Carter ordered the staircase to be refilled, sent a telegram to Carnarvon, who arrived two-and-a-half weeks on 23 November. On 26 November 1922, Carter made a "tiny breach in the top left-hand corner" of the doorway, with Carnarvon, his daughter Lady Evelyn Herbert, others in attendance, using a chisel that his grandmother had given him for his 17th birthday, he was able to peer in by the light of a candle and see that many of the gold and ebony treasures were still in place. He did not yet know whether it was "a tomb or an old cache", but he did see a promising sealed doorway between two sentinel statues. Carnarvon asked, "Can you see anything?" Carter replied with the famous words: "Yes, wonderful things!" Carter had, in fact, discovered Tutankhamun's tomb. Carter's notes and photographic evidence indicate that he, Lord Carnarvon, Lady Evelyn Herbert entered the burial chamber in November 1922, before the official opening; the next several months were spent cataloguing the contents of the antechamber under the "often stressful" supervision of Pierre Lacau, director general of the Department of Antiquities of Egypt.
On 16 February 1923, Carter opened the sealed doorway and found that it did indeed lead to a burial chamber, he got his first glimpse of the sarcophagus of Tutankhamun. The tomb was considered the best preserved and most intact pharaonic tomb found in the Valley of the Kings, the discovery was eagerly covered by the world's press, but most of their representatives were kept in their hotels, much to their annoyance. Only H. V. Morton from The Times newspaper was allowed on the scene, his vivid descriptions helped to cement Carter's reputation with the British public. Towards the end of February 1923, a rift between Lord Carnarvon and Carter caused by a disagreement on how to manage the supervising Egyptian authorities, temporarily closed excavation. Work recommenced in early March; that month Lord Carnarvon contracted blood poisoning while staying in Luxor near the tomb site. He died in Cairo on 5 April 1923. Lady Carnarvon retained her late husband's concession in the Valley of the Kings, allowing Carter to continue his work.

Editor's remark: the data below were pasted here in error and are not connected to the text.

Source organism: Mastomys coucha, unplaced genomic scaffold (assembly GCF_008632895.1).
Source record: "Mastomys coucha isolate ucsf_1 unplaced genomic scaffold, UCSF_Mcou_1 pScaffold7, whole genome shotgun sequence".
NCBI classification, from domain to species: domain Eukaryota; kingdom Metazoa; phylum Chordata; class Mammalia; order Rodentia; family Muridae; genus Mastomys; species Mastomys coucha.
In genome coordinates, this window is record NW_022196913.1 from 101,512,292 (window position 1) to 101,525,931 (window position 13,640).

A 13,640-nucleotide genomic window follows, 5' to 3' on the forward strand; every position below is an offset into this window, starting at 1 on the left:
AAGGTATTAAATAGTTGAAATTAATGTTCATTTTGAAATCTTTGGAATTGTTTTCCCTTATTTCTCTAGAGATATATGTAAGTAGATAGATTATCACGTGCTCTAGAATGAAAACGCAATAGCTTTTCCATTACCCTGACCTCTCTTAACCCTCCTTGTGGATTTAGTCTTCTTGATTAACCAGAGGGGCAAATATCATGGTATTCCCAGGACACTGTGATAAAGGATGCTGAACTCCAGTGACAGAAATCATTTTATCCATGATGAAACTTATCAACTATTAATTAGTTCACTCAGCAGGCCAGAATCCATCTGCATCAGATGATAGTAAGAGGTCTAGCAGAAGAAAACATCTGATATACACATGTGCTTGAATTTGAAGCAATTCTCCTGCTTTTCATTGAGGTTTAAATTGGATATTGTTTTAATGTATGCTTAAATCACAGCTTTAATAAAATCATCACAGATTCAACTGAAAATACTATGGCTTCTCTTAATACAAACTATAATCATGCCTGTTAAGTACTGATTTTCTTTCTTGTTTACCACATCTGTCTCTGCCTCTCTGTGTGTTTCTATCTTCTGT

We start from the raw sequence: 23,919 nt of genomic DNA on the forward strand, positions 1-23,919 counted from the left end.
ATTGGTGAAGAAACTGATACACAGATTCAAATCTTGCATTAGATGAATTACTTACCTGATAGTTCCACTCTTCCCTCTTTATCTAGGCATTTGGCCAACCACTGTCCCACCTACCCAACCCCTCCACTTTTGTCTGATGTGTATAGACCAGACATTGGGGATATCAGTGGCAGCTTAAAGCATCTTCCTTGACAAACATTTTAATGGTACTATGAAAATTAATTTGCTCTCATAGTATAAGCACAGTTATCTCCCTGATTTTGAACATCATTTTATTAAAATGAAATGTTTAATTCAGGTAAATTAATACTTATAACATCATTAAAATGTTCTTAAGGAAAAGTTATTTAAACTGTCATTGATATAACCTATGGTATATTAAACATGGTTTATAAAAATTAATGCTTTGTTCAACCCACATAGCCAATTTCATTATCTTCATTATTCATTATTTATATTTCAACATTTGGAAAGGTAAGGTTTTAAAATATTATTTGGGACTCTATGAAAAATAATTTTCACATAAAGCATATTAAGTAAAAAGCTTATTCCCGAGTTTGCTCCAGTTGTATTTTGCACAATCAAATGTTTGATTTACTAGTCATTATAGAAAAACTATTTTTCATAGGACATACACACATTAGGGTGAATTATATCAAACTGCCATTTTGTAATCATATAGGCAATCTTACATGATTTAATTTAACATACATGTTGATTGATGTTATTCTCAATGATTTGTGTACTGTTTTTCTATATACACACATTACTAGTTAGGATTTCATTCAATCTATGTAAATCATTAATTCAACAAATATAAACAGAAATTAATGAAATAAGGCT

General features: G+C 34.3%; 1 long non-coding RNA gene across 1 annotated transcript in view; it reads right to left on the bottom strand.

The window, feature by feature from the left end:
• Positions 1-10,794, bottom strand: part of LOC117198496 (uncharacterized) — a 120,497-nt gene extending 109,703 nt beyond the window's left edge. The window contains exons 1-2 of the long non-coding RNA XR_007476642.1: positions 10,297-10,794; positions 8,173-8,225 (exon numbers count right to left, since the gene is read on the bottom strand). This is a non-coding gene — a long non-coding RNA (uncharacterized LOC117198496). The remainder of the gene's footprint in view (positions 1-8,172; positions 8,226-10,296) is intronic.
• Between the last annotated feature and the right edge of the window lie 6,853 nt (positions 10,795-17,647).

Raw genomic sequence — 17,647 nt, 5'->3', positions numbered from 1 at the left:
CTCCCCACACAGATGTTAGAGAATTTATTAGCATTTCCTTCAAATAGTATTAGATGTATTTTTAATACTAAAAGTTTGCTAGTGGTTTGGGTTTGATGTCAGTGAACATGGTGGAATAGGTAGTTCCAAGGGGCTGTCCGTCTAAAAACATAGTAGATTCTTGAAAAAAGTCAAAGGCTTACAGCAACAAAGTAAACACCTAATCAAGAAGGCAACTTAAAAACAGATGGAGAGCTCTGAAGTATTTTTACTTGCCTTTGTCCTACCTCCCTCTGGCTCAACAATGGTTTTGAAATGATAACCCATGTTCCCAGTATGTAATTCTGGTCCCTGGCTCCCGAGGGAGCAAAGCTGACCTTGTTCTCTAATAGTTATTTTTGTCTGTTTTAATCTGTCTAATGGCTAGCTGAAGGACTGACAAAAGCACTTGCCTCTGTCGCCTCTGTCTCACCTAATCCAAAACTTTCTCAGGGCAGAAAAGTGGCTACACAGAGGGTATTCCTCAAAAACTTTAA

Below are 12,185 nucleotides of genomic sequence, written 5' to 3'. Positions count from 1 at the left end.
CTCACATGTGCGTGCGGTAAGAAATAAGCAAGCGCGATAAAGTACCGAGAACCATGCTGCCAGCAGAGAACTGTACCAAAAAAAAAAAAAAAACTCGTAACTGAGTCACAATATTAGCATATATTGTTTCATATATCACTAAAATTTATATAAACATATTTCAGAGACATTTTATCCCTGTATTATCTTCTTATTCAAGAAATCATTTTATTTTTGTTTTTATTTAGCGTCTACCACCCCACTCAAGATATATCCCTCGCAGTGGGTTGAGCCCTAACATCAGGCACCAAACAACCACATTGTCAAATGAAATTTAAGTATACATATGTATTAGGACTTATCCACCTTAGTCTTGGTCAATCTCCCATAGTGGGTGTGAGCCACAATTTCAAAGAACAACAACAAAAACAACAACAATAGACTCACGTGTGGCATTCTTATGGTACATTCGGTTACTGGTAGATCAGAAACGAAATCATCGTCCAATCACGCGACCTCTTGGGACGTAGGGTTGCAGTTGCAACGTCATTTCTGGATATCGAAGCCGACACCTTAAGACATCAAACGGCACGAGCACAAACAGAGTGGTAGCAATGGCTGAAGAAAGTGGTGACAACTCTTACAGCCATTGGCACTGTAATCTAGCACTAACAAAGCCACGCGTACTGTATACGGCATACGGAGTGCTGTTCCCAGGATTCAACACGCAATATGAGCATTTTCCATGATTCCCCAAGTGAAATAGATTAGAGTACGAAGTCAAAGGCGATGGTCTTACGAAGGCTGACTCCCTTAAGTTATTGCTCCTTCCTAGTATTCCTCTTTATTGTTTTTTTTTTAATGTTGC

Carter's meticulous cataloguing of the thousands of objects in the tomb continued until 1932, most being moved to the Egyptian Museum in Cairo. There were several breaks in the work, including one lasting nearly a year in
Matafeo George Latu is a barrister and solicitor. He is a former dual international rugby union player. On attending Canterbury University to study law, Latu played for the University Club in Christchurch where his contemporaries included Todd Blackadder and Steve Hansen, he represented both his father's country Tonga, as a member of the Ikale Tahi National team from 1993 to 1994, his mother's country Samoa, in the Manu Samoa National team from 1994 to 1996. He played in the Manu Samoa team in the 1995 Rugby World Cup hosted in South Africa, where he replaced the injured rugby legend Papali’itele Peter Fatialofa. Latu was a specialist tighthead prop and first played rugby whilst a boarder at New Plymouth Boys High School in New Zealand, he played in Christchurch, New Zealand in the 1990s including a few games at representative level for Canterbury, played the 1996 NPC season for Southland in Invercargill, before returning to Samoa to take up a state solicitor role in the Samoa Attorney Generals Office.